October 20th, 2019

Outer Banks catch of the day

By Steve MacNaull on April 20, 2019.

Photo by Sumner Mattingly
Travel writer Steve MacNaull and his son, Alex, show off part of their catch after fishing with The Albatross Fleet in the Pamlico Sound off North Carolina's Outer Banks.

Damn, this fish is delicious.

Of course, I’m biased in my assessment of the catch of the day we’re gobbling up at Sonny’s Restaurant on Hatteras Island in North Carolina’s Outer Banks.

After all, my 26-year-old son Alex and I caught the bluefish, triggerfish and mackerel ourselves just two hours earlier in the adjacent Pamlico Sound.

We’d been out angling with Captain Ernie Foster and First Mate Sumner Mattingly of The Albatross Fleet and had a startlingly successful morning.

As soon as Sumner launched four fishing rods in trolling formation, the bluefish start to bite.

Ernie may have captained the boat to his prime spot at the mouth of the Hatteras Inlet and the first mate been responsible for baiting the hooks and casting the lines, but Alex and I take all the glory.

We coax the catch repeatedly to the boat with rhythmic tugs on the rods punctuated by frantic reeling, huge grins on our faces.

Sated with a big catch, we motor back to dock chatting excitedly of fishing conquests past, present and future.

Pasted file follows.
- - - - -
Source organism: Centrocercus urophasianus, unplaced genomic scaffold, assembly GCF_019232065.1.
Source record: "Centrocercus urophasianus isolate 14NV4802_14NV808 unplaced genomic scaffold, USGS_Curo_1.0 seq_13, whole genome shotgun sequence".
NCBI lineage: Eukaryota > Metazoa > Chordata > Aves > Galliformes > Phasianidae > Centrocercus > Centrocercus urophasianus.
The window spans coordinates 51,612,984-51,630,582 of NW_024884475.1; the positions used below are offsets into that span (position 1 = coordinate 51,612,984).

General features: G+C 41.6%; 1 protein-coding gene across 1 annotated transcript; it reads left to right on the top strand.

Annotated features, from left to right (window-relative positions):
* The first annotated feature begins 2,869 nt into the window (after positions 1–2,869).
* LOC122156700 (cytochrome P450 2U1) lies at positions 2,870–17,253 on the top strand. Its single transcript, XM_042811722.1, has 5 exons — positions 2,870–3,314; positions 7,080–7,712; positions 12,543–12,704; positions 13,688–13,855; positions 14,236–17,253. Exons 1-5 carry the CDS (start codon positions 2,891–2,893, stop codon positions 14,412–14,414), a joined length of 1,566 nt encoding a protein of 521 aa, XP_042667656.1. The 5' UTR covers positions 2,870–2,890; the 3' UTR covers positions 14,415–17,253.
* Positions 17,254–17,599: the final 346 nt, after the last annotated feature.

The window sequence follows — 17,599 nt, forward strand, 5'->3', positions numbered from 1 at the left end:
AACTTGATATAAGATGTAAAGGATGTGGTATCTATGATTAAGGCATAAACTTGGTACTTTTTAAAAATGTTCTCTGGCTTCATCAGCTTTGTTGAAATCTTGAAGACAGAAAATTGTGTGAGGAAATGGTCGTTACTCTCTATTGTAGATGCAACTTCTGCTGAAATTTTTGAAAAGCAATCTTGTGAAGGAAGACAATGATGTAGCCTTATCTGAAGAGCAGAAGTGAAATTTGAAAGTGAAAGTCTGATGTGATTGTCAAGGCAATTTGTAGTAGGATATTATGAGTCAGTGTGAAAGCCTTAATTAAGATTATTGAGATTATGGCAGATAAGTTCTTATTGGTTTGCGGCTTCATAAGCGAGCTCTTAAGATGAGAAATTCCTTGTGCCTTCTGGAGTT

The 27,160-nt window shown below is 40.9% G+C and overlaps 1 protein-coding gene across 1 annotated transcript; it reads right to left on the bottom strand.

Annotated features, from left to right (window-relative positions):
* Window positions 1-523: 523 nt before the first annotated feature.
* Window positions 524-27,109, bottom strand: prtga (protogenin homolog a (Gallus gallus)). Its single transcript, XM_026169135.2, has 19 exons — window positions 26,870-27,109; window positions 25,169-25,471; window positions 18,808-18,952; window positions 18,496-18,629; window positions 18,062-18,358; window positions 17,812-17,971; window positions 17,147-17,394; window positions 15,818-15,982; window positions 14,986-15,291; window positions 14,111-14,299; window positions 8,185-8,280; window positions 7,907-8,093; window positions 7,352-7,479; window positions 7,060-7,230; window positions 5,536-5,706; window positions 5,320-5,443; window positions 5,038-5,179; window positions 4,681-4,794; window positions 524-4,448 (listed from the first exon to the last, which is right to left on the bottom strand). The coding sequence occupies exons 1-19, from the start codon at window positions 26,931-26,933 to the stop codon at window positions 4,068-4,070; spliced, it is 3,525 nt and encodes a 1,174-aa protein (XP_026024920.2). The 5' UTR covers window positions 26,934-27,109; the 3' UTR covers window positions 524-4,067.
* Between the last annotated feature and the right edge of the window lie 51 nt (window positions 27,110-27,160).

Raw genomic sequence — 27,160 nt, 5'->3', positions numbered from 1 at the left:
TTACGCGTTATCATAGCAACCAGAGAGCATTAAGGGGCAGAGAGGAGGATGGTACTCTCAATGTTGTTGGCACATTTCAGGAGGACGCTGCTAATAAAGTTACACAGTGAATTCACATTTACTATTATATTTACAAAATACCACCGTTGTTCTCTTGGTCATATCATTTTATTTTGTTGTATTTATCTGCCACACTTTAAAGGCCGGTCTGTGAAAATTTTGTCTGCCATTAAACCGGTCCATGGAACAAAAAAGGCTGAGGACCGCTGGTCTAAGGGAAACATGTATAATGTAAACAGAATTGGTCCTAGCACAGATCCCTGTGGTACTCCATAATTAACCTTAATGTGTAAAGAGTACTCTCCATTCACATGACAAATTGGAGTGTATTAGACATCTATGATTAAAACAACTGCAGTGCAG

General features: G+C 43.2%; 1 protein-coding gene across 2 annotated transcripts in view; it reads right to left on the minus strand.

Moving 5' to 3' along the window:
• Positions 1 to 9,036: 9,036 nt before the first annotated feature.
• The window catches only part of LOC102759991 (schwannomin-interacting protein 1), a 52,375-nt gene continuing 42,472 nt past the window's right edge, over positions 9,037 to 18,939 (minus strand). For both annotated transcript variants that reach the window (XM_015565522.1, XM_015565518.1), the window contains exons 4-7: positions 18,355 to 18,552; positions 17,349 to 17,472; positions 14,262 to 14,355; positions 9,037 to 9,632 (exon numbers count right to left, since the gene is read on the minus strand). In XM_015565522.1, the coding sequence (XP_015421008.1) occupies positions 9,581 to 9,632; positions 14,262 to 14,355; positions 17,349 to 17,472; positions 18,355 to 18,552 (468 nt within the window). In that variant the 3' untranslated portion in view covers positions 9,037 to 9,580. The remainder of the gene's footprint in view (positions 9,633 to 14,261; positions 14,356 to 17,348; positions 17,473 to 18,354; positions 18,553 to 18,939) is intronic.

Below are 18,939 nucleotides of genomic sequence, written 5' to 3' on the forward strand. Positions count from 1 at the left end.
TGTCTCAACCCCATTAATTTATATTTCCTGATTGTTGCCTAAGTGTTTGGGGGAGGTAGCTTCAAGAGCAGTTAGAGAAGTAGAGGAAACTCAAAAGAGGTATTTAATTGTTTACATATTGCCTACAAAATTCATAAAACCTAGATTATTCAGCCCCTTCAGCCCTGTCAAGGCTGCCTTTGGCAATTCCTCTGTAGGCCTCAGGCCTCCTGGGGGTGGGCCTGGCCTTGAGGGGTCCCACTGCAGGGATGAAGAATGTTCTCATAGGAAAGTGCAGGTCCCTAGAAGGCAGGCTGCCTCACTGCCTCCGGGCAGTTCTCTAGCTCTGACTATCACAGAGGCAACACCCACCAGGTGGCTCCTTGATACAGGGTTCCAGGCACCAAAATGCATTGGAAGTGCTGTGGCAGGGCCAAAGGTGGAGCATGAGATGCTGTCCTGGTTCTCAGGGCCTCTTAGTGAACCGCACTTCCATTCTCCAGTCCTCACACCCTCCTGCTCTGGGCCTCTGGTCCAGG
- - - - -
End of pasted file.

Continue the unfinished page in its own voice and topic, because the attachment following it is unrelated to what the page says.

The sky is light blue, the water choppy and we’re famished.

Luckily, Albatross has a deal with Sonny’s to fry up proud anglers’ catches for lunch.

We’re sent off with the prime filets as BYOF (bring your own fish) customers to devour some of our catch lightly fried with French fries and cole slaw.

My son and I are lured to the Outer Banks not just for fishing bragging rights, but the region’s Wright Brothers First Flight history, horseback riding, beaches, barbecue and Southern hospitality.

Our horseback riding with Equine Adventures, also on Hatteras Island, is through maritime forest and along wide swathes of Atlantic Ocean beaches.

As a chain of skinny barrier island off the coast of North Carolina, the Outer Banks geography is all sand dunes and beaches.

The softness of the sand, and consistent Atlantic winds, is what attracted Wilbur and Orville Wright to Kitty Hawk on the Outer Banks for the first four flights by a motorized airplane in 1903.

Alex and I check out the newly refurbished Wright Brothers National Memorial that commemorates the exact take off and landing points of those four short world-changing flights in a contraption made by the brothers of wood, cloth, wire and bicycle parts.

We’re inspired to take flight ourselves and book a hang gliding lesson with Kitty Hawk Kites in Jockey’s Ridge State Park to run off the tallest sand dune and fly.

As beginners, our five solo flights are as short as Wilbur and Orville’s, but they are a blast and give us the same thrill as the aviation pioneers.

Even our accommodations are a nod to the brothers as we stay at the Days Inn Wilbur and Orville Wright.

The oceanside location also means lounging and jogging on the wide beach and splashing in the Atlantic.

It’s also walking distance from Outer Banks Brewing Station, which we’ll frequent more than once for celebratory craft beers and pork barbecue.

Air Canada has boosted daily service from Toronto, and will soon inaugurate flights from Montreal, to Raleigh, North Carolina, which is a three-and-a-half hour drive from the Outer Banks.

The flights are on modern Embraer and CRJ jets, not Wright Flyers or hang gliders.

Check out OuterBanks.com, AlbatrossFleet.com, KittyHawk.com and AirCanada.ca.

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